Kaye looked at her idle machines. She looked at her idle employees. And she figured, what do we have to lose?

Kaye Flippin, a 35-year Unifi employee, looks north from the factory’s roof. As plant manager of spinning, she played a crucial role in bringing Repreve into existence.

Early tests were disastrous. Filament made from recycled fabric split in the machines. Strands of polyester spewed everywhere, collecting on the floor. Kaye shut down the machines and fussed at King while her staff cleaned up the mess. “Well, I guess you have to get back to work,” she said.

King, a mild-mannered but determined Southerner in his 60s, would remind her of the old saying: “I don’t want the labor pains. I just want the baby.” “The baby’s gonna come,” he promised. “The baby’s gonna come.”

King worked on the project for a year and a half, month after month of trial and error. With Unifi stock in free fall, the project took on an air of secrecy. King would go into the office of his boss, Berrier, who oversaw product development, sales, and marketing at Unifi, and close the door before telling him about the latest failure.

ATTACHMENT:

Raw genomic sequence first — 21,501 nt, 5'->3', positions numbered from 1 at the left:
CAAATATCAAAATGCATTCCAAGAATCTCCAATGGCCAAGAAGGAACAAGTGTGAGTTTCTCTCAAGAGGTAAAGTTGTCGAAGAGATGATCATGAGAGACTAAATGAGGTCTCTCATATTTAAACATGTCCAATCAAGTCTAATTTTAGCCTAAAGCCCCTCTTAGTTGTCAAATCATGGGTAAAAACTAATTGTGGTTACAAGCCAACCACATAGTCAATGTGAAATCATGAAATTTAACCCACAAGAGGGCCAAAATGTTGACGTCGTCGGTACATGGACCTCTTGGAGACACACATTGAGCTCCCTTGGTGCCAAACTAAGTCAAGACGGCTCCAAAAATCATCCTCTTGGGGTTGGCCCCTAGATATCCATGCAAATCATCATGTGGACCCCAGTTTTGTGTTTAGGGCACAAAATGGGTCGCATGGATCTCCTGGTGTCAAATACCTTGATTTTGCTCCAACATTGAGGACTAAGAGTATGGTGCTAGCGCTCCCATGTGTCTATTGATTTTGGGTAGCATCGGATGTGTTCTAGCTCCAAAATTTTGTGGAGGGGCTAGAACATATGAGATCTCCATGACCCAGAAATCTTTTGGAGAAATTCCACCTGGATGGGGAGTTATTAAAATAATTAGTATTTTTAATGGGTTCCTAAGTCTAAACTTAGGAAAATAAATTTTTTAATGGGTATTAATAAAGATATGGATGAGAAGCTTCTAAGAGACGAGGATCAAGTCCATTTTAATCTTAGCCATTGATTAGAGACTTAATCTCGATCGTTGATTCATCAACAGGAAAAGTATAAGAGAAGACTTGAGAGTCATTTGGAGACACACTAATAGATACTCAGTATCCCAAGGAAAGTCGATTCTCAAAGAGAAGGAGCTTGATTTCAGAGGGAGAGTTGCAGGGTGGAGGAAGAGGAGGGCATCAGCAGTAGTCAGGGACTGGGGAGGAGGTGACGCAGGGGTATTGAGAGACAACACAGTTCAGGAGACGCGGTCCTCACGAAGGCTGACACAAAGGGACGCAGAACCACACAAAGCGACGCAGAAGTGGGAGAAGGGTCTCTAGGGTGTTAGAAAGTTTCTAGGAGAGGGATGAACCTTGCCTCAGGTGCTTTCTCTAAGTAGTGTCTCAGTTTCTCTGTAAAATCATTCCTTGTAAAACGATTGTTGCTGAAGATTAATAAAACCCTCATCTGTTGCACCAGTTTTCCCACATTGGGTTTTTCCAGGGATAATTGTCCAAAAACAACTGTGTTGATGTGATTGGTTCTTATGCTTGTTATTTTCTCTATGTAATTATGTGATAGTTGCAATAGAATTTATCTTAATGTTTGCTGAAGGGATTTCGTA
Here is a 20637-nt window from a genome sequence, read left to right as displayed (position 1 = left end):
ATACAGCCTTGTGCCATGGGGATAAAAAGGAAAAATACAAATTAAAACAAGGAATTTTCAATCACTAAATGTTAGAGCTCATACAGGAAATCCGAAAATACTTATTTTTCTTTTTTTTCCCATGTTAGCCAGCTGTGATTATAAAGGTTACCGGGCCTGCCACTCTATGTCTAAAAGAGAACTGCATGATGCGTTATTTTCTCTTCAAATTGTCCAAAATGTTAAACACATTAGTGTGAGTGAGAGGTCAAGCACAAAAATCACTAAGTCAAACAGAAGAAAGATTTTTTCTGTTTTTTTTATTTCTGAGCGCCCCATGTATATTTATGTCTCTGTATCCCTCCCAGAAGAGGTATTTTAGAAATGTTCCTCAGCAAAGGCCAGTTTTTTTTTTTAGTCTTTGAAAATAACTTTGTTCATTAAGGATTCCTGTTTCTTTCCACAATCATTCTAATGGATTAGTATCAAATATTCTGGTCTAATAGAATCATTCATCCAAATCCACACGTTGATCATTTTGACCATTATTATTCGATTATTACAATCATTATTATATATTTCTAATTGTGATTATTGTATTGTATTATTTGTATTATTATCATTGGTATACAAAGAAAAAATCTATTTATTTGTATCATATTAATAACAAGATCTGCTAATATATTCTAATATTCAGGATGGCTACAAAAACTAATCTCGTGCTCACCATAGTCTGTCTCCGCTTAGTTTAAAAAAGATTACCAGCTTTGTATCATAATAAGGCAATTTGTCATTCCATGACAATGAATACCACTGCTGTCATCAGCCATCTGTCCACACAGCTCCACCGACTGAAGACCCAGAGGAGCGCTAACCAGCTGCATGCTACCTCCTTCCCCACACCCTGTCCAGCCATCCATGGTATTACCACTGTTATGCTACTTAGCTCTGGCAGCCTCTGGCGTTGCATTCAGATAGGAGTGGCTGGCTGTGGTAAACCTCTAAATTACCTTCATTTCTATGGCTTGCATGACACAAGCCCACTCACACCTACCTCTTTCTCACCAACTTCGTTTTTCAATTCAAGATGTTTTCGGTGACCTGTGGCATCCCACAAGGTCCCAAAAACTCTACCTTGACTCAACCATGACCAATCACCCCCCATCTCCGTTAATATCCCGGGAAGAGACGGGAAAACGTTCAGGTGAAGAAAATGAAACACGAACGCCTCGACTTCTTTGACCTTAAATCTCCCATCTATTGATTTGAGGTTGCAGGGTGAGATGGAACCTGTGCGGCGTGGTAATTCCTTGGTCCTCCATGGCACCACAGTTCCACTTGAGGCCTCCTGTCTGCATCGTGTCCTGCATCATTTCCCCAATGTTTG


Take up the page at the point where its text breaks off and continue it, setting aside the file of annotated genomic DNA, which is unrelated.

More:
Both men realized that if King could figure out how to make the recycled material strong enough to run through the machines at the same pace as virgin polyester, Unifi might have a new product to sell. Talk of global warming dominated the media. Young people were becoming more and more passionate about recycling. Sustainability was becoming a buzzword. Goods made from recycled yarn could be something consumers would pay more for. Recycled yarn could become a premium product.